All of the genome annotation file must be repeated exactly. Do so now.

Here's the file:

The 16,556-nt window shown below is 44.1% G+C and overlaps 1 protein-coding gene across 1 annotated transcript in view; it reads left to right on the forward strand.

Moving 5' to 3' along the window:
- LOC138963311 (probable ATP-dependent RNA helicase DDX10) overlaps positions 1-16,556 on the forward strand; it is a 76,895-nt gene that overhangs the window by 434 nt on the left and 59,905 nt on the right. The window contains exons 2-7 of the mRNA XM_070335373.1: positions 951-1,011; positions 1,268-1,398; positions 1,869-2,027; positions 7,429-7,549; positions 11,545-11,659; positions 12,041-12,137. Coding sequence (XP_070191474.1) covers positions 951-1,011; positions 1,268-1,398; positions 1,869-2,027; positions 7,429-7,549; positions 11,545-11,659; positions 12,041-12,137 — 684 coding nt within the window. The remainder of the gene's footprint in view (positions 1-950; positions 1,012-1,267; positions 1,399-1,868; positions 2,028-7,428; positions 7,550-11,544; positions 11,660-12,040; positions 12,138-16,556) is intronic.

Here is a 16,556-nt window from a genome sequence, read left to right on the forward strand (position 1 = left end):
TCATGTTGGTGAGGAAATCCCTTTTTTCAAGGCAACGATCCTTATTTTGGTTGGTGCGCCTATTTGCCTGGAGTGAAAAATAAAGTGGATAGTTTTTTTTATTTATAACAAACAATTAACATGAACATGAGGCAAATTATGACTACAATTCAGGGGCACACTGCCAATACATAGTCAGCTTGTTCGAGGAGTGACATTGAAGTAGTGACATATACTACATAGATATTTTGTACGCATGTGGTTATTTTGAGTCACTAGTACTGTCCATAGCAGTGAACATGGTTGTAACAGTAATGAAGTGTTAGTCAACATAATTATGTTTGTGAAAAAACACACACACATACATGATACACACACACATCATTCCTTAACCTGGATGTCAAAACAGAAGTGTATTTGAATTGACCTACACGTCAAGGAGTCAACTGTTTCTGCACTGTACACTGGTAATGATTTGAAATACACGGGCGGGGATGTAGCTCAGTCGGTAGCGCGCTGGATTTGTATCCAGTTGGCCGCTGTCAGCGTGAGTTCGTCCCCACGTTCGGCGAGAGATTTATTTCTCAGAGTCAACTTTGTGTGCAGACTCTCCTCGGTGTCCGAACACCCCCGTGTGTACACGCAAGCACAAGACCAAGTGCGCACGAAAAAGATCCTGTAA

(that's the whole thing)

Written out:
The 16,556-nt window shown below is 44.1% G+C and overlaps 1 protein-coding gene across 1 annotated transcript in view; it reads left to right on the forward strand.

Moving 5' to 3' along the window:
- LOC138963311 (probable ATP-dependent RNA helicase DDX10) overlaps positions 1-16,556 on the forward strand; it is a 76,895-nt gene that overhangs the window by 434 nt on the left and 59,905 nt on the right. The window contains exons 2-7 of the mRNA XM_070335373.1: positions 951-1,011; positions 1,268-1,398; positions 1,869-2,027; positions 7,429-7,549; positions 11,545-11,659; positions 12,041-12,137. Coding sequence (XP_070191474.1) covers positions 951-1,011; positions 1,268-1,398; positions 1,869-2,027; positions 7,429-7,549; positions 11,545-11,659; positions 12,041-12,137 — 684 coding nt within the window. The remainder of the gene's footprint in view (positions 1-950; positions 1,012-1,267; positions 1,399-1,868; positions 2,028-7,428; positions 7,550-11,544; positions 11,660-12,040; positions 12,138-16,556) is intronic.

Here is a 16,556-nt window from a genome sequence, read left to right on the forward strand (position 1 = left end):
TCATGTTGGTGAGGAAATCCCTTTTTTCAAGGCAACGATCCTTATTTTGGTTGGTGCGCCTATTTGCCTGGAGTGAAAAATAAAGTGGATAGTTTTTTTTATTTATAACAAACAATTAACATGAACATGAGGCAAATTATGACTACAATTCAGGGGCACACTGCCAATACATAGTCAGCTTGTTCGAGGAGTGACATTGAAGTAGTGACATATACTACATAGATATTTTGTACGCATGTGGTTATTTTGAGTCACTAGTACTGTCCATAGCAGTGAACATGGTTGTAACAGTAATGAAGTGTTAGTCAACATAATTATGTTTGTGAAAAAACACACACACATACATGATACACACACACATCATTCCTTAACCTGGATGTCAAAACAGAAGTGTATTTGAATTGACCTACACGTCAAGGAGTCAACTGTTTCTGCACTGTACACTGGTAATGATTTGAAATACACGGGCGGGGATGTAGCTCAGTCGGTAGCGCGCTGGATTTGTATCCAGTTGGCCGCTGTCAGCGTGAGTTCGTCCCCACGTTCGGCGAGAGATTTATTTCTCAGAGTCAACTTTGTGTGCAGACTCTCCTCGGTGTCCGAACACCCCCGTGTGTACACGCAAGCACAAGACCAAGTGCGCACGAAAAAGATCCTGTAA